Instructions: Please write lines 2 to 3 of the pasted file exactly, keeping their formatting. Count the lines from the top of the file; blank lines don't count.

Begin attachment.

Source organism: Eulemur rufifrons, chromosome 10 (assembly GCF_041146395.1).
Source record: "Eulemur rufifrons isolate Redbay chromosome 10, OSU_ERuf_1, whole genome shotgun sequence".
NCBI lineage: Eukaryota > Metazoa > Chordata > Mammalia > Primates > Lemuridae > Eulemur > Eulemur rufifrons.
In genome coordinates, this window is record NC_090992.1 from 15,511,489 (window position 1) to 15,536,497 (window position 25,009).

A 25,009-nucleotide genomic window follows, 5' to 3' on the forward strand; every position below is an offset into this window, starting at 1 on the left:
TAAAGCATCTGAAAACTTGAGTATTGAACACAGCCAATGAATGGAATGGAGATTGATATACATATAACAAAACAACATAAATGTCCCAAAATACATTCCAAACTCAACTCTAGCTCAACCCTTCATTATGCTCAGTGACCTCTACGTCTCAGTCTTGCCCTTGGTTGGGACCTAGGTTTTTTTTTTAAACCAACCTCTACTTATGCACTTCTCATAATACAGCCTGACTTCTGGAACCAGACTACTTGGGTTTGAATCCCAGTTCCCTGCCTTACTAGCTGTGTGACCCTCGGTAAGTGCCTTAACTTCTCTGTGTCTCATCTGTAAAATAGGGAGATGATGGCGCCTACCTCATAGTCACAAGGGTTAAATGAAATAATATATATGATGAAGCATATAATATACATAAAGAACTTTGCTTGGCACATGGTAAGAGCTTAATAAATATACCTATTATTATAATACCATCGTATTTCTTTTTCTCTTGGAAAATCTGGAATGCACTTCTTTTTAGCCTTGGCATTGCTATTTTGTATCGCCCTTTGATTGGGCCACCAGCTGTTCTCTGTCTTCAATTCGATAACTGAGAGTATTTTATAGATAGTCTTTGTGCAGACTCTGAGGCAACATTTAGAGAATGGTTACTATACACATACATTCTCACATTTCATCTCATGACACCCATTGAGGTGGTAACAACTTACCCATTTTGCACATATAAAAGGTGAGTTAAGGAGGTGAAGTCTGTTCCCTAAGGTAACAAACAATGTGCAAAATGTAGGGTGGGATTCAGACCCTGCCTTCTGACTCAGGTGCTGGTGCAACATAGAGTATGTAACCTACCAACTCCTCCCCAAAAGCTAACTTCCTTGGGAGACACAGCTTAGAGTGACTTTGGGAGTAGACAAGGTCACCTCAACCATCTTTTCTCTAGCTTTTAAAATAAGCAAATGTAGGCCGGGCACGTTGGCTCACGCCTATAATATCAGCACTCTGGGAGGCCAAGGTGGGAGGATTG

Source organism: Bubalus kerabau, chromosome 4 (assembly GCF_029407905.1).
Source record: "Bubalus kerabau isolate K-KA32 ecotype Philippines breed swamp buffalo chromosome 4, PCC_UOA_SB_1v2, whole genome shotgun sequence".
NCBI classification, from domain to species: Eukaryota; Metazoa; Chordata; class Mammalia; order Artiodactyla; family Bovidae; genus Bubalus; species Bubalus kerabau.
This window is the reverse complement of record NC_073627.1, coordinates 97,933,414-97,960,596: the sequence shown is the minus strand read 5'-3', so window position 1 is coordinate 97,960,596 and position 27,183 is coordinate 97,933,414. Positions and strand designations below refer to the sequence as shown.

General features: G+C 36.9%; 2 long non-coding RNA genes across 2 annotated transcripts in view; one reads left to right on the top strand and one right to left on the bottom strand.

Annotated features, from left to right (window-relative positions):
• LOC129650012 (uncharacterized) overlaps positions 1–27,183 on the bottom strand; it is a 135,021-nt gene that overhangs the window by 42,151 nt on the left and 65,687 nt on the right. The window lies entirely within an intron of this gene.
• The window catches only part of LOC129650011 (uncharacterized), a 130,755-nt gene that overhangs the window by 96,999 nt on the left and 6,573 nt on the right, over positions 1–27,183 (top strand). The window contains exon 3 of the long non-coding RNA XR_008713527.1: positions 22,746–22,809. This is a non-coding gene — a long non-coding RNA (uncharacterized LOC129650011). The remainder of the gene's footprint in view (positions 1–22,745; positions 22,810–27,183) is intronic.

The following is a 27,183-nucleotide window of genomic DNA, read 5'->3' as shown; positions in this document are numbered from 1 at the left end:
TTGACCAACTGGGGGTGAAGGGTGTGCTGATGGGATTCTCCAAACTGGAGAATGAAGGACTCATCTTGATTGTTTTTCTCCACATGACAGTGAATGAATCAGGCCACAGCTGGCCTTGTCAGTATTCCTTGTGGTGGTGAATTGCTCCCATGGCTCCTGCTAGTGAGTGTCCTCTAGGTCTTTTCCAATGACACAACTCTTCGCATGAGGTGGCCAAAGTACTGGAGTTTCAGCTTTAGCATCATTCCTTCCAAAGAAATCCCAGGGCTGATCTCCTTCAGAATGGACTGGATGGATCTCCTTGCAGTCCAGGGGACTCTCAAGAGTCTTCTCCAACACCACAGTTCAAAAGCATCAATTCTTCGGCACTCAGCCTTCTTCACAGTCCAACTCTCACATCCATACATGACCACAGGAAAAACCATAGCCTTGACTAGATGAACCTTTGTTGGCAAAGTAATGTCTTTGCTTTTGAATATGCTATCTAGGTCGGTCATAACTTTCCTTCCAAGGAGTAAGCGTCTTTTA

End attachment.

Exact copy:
Source record: "Eulemur rufifrons isolate Redbay chromosome 10, OSU_ERuf_1, whole genome shotgun sequence".
NCBI lineage: Eukaryota > Metazoa > Chordata > Mammalia > Primates > Lemuridae > Eulemur > Eulemur rufifrons.